The human resources department of an organization includes all staff, professional, administrative, technological, and support engaged in any company's actions. A company's human resources are possibly its most precious resource. This is predominantly accurate if the people necessary to do the foundation work of a company are extremely skilled people. The human resource management role of a company is accountable for making sure that people's needs are met. This is not simply an unselfish task, staff members who are sensibly contented with working circumstances and encouraged by the atmosphere are highly expected to be productive. Human resource management is accountable for scheduling; recruitment; human resource growth; appraisals and rewards; and upholding successful human resource associations (CHAPTER 4 Diagnosing the Performance of Your Organization, n.d.).

3. Would a mechanistic or a more organic structure be appropriate for Indigo? Why?

Organic and mechanistic structures are on completely opposite ends of the continuum. The term organic structure is utilized to explain an organizational structure that is planned to encourage flexibility so that workers can instigate alteration and acclimatize rapidly to altering circumstances. This flexible structure is more like a group atmosphere in which all the workers are capable to do any of the responsibilities. The term mechanistic structure is utilized to explain an organizational structure that is planned to encourage workers in order to perform in expected, answerable behaviors. Every one of the workers functioning in a mechanistic structure have doled out tasks that they must carry out and are forbidden to take on extra duties unless they are told so by upper management (Organic Structure vs. Mechanistic Structure, 2007).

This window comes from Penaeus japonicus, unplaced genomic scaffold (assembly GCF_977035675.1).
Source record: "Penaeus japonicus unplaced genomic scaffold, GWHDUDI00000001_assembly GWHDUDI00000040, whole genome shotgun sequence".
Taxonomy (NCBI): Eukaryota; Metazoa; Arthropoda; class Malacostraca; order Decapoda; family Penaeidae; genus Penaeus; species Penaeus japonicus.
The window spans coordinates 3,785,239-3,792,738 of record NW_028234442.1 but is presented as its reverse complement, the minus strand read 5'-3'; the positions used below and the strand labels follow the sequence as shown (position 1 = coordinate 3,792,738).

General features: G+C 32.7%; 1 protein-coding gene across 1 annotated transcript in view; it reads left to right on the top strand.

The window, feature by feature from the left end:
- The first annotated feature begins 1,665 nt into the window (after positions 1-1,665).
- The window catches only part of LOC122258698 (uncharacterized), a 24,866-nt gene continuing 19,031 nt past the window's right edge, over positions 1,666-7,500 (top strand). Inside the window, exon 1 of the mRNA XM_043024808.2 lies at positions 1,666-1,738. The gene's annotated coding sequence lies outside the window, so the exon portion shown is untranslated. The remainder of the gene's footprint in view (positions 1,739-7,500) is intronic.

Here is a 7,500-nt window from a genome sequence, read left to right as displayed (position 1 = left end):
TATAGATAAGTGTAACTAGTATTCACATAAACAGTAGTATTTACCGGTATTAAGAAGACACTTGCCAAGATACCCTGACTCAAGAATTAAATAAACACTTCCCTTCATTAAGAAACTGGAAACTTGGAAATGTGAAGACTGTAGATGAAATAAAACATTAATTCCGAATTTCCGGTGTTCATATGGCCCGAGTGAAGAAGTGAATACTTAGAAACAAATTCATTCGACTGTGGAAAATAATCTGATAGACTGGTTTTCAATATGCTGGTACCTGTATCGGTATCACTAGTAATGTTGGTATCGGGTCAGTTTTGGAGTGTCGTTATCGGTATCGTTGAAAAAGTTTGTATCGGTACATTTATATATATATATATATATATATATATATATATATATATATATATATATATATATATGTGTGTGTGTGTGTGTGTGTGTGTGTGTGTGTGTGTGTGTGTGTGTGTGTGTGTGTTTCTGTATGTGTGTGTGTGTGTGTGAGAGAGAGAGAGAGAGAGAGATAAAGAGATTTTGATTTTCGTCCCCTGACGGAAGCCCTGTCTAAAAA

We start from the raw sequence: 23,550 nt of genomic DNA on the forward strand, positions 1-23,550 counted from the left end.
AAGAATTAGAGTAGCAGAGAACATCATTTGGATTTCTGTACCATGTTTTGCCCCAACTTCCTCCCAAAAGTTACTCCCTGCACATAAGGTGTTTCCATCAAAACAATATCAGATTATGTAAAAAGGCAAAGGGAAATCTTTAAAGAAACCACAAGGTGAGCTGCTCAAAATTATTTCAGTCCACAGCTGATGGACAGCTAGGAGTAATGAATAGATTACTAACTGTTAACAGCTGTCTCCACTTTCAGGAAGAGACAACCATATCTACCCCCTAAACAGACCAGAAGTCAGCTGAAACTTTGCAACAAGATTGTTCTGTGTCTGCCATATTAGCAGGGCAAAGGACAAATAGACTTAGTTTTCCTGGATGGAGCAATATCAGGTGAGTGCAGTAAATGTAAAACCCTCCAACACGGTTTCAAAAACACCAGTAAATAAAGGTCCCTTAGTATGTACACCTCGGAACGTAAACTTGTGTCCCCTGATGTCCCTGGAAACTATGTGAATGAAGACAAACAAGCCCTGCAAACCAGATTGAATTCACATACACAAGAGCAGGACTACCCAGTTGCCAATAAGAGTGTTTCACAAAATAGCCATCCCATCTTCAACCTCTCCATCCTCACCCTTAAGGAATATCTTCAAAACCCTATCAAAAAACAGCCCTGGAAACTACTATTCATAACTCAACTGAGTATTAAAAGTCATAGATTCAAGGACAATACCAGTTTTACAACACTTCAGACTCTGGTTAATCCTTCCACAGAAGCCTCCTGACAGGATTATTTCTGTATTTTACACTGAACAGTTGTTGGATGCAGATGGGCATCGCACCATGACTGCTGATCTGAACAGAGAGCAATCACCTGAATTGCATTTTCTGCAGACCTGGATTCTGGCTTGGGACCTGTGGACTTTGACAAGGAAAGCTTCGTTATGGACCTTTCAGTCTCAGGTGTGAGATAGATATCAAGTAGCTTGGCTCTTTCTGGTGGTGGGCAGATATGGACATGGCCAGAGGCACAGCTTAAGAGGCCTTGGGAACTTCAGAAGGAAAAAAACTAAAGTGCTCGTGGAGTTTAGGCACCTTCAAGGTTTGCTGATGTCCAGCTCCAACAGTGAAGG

In regards to Indigo an organic structure would be the best to have because of the flexibility that it provides. In a merger situation there is always going to be resistance to change. A quantity of organization level resistance to alteration comprises authority and disagreement, dissimilarity in functional orientation, mechanistic structure, and organizational culture. In order to avert authority and disagreement from interfering with the expansion of the new processes, one will have to notify the company as a whole of the alteration that is being put into place. Departments often describe troubles in a different way than each other which will interfere with the alteration being put into place. Mechanistic structures are so conventional that most if not all workers will oppose change. The workers in this structure are allocated definite responsibilities they must accomplish. Organizational cultures may oppose alteration since they depend on their previous principles and attitudes that the company educated them. It is often tough to alter the principles and attitudes of… [end of preview; READ MORE]